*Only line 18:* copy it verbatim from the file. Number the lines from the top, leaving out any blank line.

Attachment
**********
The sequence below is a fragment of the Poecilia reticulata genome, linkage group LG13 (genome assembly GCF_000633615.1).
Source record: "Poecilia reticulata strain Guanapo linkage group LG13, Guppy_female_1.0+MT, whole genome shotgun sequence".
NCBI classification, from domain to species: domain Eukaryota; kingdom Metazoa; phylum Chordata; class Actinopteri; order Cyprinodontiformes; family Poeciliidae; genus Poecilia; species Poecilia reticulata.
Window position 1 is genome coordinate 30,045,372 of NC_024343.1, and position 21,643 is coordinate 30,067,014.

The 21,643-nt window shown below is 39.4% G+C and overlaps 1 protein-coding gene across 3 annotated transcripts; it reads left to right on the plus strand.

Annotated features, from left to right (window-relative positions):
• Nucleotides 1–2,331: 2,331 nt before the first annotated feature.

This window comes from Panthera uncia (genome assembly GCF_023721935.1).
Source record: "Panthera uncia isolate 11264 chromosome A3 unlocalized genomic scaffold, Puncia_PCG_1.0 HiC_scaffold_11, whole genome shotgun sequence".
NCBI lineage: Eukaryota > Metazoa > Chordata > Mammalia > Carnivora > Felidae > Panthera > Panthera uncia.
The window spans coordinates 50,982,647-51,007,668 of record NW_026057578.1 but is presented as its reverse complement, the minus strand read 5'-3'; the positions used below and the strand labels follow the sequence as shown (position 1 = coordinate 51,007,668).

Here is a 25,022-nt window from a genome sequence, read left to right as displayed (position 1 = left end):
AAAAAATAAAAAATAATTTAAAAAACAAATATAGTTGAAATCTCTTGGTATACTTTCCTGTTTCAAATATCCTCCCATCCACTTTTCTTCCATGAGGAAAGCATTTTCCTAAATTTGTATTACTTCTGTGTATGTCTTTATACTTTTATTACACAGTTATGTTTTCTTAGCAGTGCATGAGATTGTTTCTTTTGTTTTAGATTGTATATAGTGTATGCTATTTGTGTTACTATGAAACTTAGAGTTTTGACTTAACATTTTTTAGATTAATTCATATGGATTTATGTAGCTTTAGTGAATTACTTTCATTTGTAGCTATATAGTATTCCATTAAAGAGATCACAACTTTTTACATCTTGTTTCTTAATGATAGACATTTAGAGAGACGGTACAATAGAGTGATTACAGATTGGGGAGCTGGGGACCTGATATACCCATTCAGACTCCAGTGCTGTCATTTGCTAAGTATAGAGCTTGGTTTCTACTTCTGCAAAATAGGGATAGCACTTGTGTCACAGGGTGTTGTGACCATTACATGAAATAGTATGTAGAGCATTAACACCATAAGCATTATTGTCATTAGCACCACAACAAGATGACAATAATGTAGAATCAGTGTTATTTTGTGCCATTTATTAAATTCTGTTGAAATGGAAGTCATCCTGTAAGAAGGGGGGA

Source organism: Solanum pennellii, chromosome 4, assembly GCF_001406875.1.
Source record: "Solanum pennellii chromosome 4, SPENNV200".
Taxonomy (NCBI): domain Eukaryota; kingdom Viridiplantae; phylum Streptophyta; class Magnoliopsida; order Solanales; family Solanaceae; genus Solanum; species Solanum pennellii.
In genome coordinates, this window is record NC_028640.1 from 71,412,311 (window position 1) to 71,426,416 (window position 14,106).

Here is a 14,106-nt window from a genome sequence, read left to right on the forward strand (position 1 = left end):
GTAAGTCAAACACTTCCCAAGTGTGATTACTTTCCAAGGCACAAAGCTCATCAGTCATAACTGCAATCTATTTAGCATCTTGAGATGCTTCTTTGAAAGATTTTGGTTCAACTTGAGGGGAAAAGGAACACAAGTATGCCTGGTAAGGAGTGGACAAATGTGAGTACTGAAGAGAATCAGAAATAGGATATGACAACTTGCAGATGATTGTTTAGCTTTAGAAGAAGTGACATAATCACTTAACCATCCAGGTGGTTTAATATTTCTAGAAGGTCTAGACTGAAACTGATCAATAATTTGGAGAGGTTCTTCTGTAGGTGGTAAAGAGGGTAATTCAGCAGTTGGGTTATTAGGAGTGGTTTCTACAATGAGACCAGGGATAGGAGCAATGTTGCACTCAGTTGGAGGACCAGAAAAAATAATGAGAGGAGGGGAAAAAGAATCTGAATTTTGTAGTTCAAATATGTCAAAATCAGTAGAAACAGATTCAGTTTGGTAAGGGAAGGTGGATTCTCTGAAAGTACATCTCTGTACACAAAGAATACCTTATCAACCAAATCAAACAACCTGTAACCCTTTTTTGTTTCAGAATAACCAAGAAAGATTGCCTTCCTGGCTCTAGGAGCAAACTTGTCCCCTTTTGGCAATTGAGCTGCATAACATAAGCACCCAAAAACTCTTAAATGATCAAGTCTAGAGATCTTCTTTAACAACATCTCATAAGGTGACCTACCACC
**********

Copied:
Here is a 14,106-nt window from a genome sequence, read left to right on the forward strand (position 1 = left end):